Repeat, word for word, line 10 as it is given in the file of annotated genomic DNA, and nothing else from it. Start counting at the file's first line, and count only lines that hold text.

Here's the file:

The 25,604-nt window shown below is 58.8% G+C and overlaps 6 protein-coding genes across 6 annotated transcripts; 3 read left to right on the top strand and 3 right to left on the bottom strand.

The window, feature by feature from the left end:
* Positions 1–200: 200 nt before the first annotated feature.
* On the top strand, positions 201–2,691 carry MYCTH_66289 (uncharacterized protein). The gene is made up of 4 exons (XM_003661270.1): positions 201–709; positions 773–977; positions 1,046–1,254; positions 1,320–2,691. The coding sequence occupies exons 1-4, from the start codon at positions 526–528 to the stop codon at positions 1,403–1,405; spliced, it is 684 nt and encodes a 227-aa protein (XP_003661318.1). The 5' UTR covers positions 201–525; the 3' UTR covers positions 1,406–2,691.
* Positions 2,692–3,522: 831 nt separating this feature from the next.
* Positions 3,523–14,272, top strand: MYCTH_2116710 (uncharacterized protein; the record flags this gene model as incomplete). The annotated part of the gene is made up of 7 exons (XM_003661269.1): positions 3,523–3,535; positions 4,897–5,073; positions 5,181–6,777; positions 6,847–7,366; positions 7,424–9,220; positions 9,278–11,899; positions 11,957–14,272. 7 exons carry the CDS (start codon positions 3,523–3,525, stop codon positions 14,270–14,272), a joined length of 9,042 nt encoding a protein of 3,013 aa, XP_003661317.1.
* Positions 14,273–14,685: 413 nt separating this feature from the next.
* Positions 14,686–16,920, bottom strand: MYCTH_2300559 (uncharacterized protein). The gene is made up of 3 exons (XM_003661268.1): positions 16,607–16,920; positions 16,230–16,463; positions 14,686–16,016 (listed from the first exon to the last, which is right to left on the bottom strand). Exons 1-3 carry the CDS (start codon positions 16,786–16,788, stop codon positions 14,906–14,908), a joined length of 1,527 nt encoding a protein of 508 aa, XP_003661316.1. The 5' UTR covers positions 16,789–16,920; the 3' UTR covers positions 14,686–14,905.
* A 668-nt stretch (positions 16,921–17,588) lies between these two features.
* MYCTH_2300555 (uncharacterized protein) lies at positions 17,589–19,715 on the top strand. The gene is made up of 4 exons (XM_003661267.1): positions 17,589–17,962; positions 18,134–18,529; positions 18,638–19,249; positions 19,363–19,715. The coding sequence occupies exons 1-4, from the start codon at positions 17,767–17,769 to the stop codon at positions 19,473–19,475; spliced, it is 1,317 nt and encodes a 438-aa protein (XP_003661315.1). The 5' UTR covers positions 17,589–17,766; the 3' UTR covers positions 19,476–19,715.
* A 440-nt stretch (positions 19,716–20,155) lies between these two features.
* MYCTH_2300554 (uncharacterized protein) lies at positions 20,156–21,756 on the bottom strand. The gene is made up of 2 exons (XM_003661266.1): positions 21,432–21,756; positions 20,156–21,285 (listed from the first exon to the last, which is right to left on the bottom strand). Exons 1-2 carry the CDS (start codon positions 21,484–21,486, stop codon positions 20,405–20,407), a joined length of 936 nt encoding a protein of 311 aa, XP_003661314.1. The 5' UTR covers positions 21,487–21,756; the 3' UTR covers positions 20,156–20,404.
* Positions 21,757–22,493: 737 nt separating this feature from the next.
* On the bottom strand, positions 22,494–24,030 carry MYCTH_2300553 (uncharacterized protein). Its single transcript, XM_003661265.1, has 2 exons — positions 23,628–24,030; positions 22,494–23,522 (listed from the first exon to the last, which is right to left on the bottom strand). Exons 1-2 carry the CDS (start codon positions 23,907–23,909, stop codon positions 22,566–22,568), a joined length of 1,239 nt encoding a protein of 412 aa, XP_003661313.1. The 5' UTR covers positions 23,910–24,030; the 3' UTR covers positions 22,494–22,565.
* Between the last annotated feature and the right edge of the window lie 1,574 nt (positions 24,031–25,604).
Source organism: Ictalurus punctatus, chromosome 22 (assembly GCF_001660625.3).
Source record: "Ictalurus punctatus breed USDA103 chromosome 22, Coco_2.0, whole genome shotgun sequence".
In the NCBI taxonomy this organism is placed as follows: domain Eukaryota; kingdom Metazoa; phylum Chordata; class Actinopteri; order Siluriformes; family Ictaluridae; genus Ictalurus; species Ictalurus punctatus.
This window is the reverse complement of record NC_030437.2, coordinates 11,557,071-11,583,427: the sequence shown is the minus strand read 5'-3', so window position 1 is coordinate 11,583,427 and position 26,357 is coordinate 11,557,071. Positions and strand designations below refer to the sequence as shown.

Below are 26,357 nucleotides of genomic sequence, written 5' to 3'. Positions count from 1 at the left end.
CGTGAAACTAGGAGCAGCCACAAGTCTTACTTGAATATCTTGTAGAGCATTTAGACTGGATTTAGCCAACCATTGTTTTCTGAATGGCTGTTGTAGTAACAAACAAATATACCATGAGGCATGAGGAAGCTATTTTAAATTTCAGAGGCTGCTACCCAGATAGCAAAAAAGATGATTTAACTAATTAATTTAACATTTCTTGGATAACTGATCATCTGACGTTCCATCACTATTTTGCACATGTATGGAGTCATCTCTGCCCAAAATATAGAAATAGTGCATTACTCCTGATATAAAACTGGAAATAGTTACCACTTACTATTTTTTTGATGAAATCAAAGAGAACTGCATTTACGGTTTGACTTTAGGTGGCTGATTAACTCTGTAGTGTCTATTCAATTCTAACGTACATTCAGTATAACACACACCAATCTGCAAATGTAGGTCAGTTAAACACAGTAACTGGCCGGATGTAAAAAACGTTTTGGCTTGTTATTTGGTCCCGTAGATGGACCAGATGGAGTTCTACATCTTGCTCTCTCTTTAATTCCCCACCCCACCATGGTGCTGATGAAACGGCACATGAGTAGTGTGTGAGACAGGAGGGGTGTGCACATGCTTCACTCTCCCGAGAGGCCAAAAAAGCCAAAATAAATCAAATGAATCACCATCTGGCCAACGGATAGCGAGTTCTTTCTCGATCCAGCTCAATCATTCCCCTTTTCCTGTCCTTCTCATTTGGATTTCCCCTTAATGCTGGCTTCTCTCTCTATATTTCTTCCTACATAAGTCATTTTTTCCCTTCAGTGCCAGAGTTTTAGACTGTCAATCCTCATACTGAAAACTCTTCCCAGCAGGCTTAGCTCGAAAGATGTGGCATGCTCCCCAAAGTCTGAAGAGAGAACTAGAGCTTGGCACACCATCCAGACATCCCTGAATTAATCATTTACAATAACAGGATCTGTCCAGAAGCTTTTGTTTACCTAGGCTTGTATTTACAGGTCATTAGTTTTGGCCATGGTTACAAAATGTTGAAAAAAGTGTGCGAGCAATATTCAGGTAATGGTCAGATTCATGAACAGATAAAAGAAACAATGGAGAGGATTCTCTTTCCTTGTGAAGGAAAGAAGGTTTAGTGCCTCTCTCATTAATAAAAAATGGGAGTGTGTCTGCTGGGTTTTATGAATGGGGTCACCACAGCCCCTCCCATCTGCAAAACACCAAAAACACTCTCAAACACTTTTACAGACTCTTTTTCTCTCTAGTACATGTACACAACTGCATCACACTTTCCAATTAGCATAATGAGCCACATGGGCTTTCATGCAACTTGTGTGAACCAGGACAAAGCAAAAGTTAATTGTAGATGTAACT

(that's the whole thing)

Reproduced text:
* MYCTH_2300555 (uncharacterized protein) lies at positions 17,589–19,715 on the top strand. The gene is made up of 4 exons (XM_003661267.1): positions 17,589–17,962; positions 18,134–18,529; positions 18,638–19,249; positions 19,363–19,715. The coding sequence occupies exons 1-4, from the start codon at positions 17,767–17,769 to the stop codon at positions 19,473–19,475; spliced, it is 1,317 nt and encodes a 438-aa protein (XP_003661315.1). The 5' UTR covers positions 17,589–17,766; the 3' UTR covers positions 19,476–19,715.